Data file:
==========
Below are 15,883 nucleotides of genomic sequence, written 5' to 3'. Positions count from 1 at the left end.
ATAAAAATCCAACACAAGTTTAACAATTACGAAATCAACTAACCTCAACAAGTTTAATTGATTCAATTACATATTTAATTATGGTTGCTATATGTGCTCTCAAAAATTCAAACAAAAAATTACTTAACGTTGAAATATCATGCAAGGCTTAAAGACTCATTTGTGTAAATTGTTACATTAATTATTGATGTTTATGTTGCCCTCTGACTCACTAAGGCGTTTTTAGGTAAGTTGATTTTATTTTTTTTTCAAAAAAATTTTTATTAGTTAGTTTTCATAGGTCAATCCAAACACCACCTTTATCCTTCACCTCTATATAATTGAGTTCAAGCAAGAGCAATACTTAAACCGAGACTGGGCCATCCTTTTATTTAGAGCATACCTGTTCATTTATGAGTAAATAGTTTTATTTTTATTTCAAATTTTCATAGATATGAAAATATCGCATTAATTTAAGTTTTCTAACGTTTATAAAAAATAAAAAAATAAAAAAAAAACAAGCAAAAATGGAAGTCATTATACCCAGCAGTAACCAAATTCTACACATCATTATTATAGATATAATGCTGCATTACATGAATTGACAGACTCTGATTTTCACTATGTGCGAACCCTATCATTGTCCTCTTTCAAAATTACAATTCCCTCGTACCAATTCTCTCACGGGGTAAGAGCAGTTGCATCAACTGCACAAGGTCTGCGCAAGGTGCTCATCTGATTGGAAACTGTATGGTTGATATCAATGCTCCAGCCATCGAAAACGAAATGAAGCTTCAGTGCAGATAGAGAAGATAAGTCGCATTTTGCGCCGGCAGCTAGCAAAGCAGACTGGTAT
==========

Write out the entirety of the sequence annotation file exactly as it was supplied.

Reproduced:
Below are 15,883 nucleotides of genomic sequence, written 5' to 3'. Positions count from 1 at the left end.
ATAAAAATCCAACACAAGTTTAACAATTACGAAATCAACTAACCTCAACAAGTTTAATTGATTCAATTACATATTTAATTATGGTTGCTATATGTGCTCTCAAAAATTCAAACAAAAAATTACTTAACGTTGAAATATCATGCAAGGCTTAAAGACTCATTTGTGTAAATTGTTACATTAATTATTGATGTTTATGTTGCCCTCTGACTCACTAAGGCGTTTTTAGGTAAGTTGATTTTATTTTTTTTTCAAAAAAATTTTTATTAGTTAGTTTTCATAGGTCAATCCAAACACCACCTTTATCCTTCACCTCTATATAATTGAGTTCAAGCAAGAGCAATACTTAAACCGAGACTGGGCCATCCTTTTATTTAGAGCATACCTGTTCATTTATGAGTAAATAGTTTTATTTTTATTTCAAATTTTCATAGATATGAAAATATCGCATTAATTTAAGTTTTCTAACGTTTATAAAAAATAAAAAAATAAAAAAAAAACAAGCAAAAATGGAAGTCATTATACCCAGCAGTAACCAAATTCTACACATCATTATTATAGATATAATGCTGCATTACATGAATTGACAGACTCTGATTTTCACTATGTGCGAACCCTATCATTGTCCTCTTTCAAAATTACAATTCCCTCGTACCAATTCTCTCACGGGGTAAGAGCAGTTGCATCAACTGCACAAGGTCTGCGCAAGGTGCTCATCTGATTGGAAACTGTATGGTTGATATCAATGCTCCAGCCATCGAAAACGAAATGAAGCTTCAGTGCAGATAGAGAAGATAAGTCGCATTTTGCGCCGGCAGCTAGCAAAGCAGACTGGTAT